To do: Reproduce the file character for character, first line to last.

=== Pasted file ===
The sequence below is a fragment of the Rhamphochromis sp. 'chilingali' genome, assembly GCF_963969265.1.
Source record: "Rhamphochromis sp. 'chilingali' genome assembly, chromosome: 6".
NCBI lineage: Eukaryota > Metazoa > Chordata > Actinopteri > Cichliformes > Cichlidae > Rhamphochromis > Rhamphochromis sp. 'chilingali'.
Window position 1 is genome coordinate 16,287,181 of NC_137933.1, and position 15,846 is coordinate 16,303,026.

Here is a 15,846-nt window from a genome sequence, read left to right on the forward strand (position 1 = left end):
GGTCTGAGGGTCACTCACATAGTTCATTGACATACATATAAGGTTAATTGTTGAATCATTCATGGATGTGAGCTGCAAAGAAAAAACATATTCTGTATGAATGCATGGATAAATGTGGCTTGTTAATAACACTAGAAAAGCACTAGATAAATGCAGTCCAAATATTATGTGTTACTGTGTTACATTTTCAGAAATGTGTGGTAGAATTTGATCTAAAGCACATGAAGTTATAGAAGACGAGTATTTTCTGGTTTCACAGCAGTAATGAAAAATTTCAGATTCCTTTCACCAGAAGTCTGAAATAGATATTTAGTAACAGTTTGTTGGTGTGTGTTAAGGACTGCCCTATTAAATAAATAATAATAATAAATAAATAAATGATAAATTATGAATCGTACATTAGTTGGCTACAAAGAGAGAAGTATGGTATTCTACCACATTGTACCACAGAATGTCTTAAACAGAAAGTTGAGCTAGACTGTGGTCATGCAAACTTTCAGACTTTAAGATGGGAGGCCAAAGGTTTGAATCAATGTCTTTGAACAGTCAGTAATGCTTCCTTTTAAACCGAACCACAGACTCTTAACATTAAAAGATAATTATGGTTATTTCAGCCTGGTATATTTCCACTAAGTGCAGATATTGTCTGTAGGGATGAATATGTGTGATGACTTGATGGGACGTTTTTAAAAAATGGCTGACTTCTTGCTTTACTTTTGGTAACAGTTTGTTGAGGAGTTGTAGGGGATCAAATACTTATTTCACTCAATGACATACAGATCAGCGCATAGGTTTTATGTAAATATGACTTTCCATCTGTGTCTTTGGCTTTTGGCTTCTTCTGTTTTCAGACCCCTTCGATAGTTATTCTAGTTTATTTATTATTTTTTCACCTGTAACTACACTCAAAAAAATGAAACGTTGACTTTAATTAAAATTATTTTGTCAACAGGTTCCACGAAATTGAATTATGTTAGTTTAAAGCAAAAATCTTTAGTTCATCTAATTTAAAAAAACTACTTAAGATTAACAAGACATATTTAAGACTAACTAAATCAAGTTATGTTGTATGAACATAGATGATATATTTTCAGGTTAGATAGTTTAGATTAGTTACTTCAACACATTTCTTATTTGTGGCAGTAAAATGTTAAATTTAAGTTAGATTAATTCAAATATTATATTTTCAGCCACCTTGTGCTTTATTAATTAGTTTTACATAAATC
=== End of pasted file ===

The sequence below is a fragment of the Rhamphochromis sp. 'chilingali' genome, assembly GCF_963969265.1.
Source record: "Rhamphochromis sp. 'chilingali' genome assembly, chromosome: 6".
NCBI lineage: Eukaryota > Metazoa > Chordata > Actinopteri > Cichliformes > Cichlidae > Rhamphochromis > Rhamphochromis sp. 'chilingali'.
Window position 1 is genome coordinate 16,287,181 of NC_137933.1, and position 15,846 is coordinate 16,303,026.

Here is a 15,846-nt window from a genome sequence, read left to right on the forward strand (position 1 = left end):
GGTCTGAGGGTCACTCACATAGTTCATTGACATACATATAAGGTTAATTGTTGAATCATTCATGGATGTGAGCTGCAAAGAAAAAACATATTCTGTATGAATGCATGGATAAATGTGGCTTGTTAATAACACTAGAAAAGCACTAGATAAATGCAGTCCAAATATTATGTGTTACTGTGTTACATTTTCAGAAATGTGTGGTAGAATTTGATCTAAAGCACATGAAGTTATAGAAGACGAGTATTTTCTGGTTTCACAGCAGTAATGAAAAATTTCAGATTCCTTTCACCAGAAGTCTGAAATAGATATTTAGTAACAGTTTGTTGGTGTGTGTTAAGGACTGCCCTATTAAATAAATAATAATAATAAATAAATAAATGATAAATTATGAATCGTACATTAGTTGGCTACAAAGAGAGAAGTATGGTATTCTACCACATTGTACCACAGAATGTCTTAAACAGAAAGTTGAGCTAGACTGTGGTCATGCAAACTTTCAGACTTTAAGATGGGAGGCCAAAGGTTTGAATCAATGTCTTTGAACAGTCAGTAATGCTTCCTTTTAAACCGAACCACAGACTCTTAACATTAAAAGATAATTATGGTTATTTCAGCCTGGTATATTTCCACTAAGTGCAGATATTGTCTGTAGGGATGAATATGTGTGATGACTTGATGGGACGTTTTTAAAAAATGGCTGACTTCTTGCTTTACTTTTGGTAACAGTTTGTTGAGGAGTTGTAGGGGATCAAATACTTATTTCACTCAATGACATACAGATCAGCGCATAGGTTTTATGTAAATATGACTTTCCATCTGTGTCTTTGGCTTTTGGCTTCTTCTGTTTTCAGACCCCTTCGATAGTTATTCTAGTTTATTTATTATTTTTTCACCTGTAACTACACTCAAAAAAATGAAACGTTGACTTTAATTAAAATTATTTTGTCAACAGGTTCCACGAAATTGAATTATGTTAGTTTAAAGCAAAAATCTTTAGTTCATCTAATTTAAAAAAACTACTTAAGATTAACAAGACATATTTAAGACTAACTAAATCAAGTTATGTTGTATGAACATAGATGATATATTTTCAGGTTAGATAGTTTAGATTAGTTACTTCAACACATTTCTTATTTGTGGCAGTAAAATGTTAAATTTAAGTTAGATTAATTCAAATATTATATTTTCAGCCACCTTGTGCTTTATTAATTAGTTTTACATAAATC